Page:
Unfortunately in overlooked and or neglected cases dark skin discoloration on head or neck areas may be present. Chronic louse infestations may lead to Iron deficiency; at this point, a blood transfusion may be needed at the nearest ER. Head Lice is a communicable parasitic infectious disease thus proper evaluation and management of patients is best by health professionals.
Interested in advancing the study, biology, and treatment of head lice? You may qualify for a current clinical research study. Call (305) 387-0051 or (954) 791-0711 for information on receiving free medical care and compensation for time and travel.
Head lice are parasitic insects that live off human hosts, if left unchecked, they can cause problems ranging from simple irritation to infections. The head louse (Pediculus humanus capitis) is a tiny wingless insect of the order Psocodea and is an ectoparasite – a parasite that lives on the skin but not in the body. It spends its whole life cycle living and feeding off its human hosts, of any gender, age or race and with any hair type. It is roughly 2-3 mm long, with six legs and a flat hard exoskeleton. Its legs have tiny claws on the end, allowing it to dig through hair follicles and grip the host. Head lice typically are found on the hair of the scalp, nape of the neck and the base of hair shafts. They range in color (depending on their age, color of host’s hair and after feeding) from a clear or transparent color to tan/brown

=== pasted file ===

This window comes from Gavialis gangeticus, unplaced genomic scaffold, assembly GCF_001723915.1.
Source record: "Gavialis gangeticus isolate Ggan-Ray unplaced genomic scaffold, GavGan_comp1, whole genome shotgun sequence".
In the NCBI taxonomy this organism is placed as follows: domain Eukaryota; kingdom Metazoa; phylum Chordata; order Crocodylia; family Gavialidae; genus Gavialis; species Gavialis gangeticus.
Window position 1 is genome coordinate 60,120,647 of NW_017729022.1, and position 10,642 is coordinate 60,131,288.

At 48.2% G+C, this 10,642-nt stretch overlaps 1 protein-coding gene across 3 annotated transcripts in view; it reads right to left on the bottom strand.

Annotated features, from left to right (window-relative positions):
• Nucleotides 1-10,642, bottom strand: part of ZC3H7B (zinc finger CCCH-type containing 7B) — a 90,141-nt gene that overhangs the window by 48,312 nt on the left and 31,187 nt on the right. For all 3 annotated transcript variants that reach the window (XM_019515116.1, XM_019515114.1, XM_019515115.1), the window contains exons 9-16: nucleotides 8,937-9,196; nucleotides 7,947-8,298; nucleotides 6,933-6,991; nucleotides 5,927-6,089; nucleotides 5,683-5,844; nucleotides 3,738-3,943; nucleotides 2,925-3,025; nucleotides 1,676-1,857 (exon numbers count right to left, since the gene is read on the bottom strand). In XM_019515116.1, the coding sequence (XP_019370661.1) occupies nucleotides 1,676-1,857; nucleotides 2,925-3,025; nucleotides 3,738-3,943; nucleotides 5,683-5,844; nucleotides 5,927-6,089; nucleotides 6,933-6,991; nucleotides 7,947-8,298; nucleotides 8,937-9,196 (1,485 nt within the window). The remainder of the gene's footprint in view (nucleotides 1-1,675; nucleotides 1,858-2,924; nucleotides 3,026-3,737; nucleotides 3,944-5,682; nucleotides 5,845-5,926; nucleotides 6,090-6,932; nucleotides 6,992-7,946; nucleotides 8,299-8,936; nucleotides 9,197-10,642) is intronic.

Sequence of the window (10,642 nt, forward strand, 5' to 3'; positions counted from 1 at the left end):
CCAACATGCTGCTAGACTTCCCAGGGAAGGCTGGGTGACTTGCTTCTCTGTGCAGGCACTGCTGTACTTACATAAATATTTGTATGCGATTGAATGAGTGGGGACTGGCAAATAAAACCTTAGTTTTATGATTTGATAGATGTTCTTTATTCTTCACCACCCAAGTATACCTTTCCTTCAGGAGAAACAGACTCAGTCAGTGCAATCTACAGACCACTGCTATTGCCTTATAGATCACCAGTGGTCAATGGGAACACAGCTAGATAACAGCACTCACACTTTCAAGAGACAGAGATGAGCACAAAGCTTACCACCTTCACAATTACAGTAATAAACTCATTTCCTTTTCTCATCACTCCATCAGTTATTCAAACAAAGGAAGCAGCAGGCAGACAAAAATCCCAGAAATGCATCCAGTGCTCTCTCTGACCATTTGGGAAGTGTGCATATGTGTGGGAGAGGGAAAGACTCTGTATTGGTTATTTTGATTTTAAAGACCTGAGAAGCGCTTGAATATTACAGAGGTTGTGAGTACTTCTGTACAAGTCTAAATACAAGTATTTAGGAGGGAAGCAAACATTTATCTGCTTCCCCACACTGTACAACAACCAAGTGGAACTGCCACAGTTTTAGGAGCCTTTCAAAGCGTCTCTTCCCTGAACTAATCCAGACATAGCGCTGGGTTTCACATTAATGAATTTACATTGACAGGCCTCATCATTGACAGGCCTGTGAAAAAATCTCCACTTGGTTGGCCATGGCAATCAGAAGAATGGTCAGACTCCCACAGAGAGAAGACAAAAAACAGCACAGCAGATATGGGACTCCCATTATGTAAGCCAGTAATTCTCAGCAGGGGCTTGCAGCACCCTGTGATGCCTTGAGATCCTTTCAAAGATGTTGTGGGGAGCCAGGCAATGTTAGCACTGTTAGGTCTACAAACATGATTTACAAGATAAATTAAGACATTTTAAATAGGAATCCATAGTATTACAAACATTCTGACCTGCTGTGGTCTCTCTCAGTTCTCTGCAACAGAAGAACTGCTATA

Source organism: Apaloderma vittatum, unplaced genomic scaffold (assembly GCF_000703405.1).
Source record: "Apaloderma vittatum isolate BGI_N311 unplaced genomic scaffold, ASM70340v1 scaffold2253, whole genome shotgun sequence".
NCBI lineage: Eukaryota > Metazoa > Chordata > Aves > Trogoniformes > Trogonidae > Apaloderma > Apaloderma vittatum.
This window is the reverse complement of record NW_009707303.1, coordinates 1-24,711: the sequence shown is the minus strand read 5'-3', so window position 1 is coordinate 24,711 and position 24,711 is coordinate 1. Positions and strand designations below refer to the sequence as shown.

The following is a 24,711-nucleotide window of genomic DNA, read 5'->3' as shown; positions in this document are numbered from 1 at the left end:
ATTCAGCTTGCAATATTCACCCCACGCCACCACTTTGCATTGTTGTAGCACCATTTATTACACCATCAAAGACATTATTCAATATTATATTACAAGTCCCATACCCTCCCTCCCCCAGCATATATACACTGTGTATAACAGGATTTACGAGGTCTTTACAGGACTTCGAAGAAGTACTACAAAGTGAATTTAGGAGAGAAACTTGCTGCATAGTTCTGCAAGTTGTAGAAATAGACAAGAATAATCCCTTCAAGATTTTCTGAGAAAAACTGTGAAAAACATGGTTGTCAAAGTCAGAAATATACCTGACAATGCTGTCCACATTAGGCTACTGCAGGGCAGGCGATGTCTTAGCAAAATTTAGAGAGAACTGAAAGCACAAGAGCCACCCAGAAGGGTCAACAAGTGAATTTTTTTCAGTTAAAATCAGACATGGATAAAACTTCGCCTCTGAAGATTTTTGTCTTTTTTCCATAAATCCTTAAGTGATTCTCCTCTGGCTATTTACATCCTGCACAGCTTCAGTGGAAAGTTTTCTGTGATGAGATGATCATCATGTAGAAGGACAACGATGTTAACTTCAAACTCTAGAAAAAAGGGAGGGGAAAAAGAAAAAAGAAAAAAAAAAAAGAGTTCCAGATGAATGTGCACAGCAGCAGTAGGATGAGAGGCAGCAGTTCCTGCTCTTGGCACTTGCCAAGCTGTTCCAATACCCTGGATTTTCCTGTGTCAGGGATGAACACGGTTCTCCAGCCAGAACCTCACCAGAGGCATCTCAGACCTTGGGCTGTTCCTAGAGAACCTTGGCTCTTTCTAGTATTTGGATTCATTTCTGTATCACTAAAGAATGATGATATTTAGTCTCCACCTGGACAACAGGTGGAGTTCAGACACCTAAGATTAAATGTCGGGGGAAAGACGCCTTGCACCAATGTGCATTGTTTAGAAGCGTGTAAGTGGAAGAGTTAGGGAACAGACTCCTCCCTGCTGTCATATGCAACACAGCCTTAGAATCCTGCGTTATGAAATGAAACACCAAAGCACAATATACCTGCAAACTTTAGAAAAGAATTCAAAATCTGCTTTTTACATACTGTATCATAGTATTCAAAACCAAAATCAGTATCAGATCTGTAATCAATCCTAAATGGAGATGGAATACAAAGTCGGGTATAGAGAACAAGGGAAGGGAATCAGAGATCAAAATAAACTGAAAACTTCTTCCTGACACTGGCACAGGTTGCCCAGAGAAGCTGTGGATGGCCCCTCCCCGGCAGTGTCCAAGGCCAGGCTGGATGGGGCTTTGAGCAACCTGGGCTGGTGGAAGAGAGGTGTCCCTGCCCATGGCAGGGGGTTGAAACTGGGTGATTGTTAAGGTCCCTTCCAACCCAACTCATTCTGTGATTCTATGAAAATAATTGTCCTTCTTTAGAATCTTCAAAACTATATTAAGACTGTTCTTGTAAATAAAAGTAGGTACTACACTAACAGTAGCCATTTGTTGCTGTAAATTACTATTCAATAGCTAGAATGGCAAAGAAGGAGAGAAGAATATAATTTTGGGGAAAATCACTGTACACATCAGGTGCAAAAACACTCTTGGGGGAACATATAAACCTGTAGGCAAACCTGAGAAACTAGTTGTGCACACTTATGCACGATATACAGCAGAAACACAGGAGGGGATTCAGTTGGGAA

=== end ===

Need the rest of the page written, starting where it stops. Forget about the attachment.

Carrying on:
Nits, which are lice eggs, attach to the hair and have an incubation period of 6 – 12 days. Female lice can lay 3 – 6 eggs per day and have a lifespan of about 42 days. Using these numbers, you can see that it doesn’t take long for a case to become severe.
There are three stages of the Head Lice Life Cycle:
Nits are Head Lice eggs. The keratinous (protein) shells are oval in shape, about 1/16″ long and usually light whitish grey when they are first laid by the female louse. The nits turn brownish before they hatch. The female louse attaches nits to the hair shaft by cementing them with glycoprotein. The nits are covered by a shell-like (chitinous) sheath, which surrounds both the nit and the attached hair shaft. Newly laid nits are usually found about 1/2-inch from the scalp. Older nits are found further down the hair shafts. The female louse lays about 3-6 nits per day. Nits hatch within 7-12 days after being laid.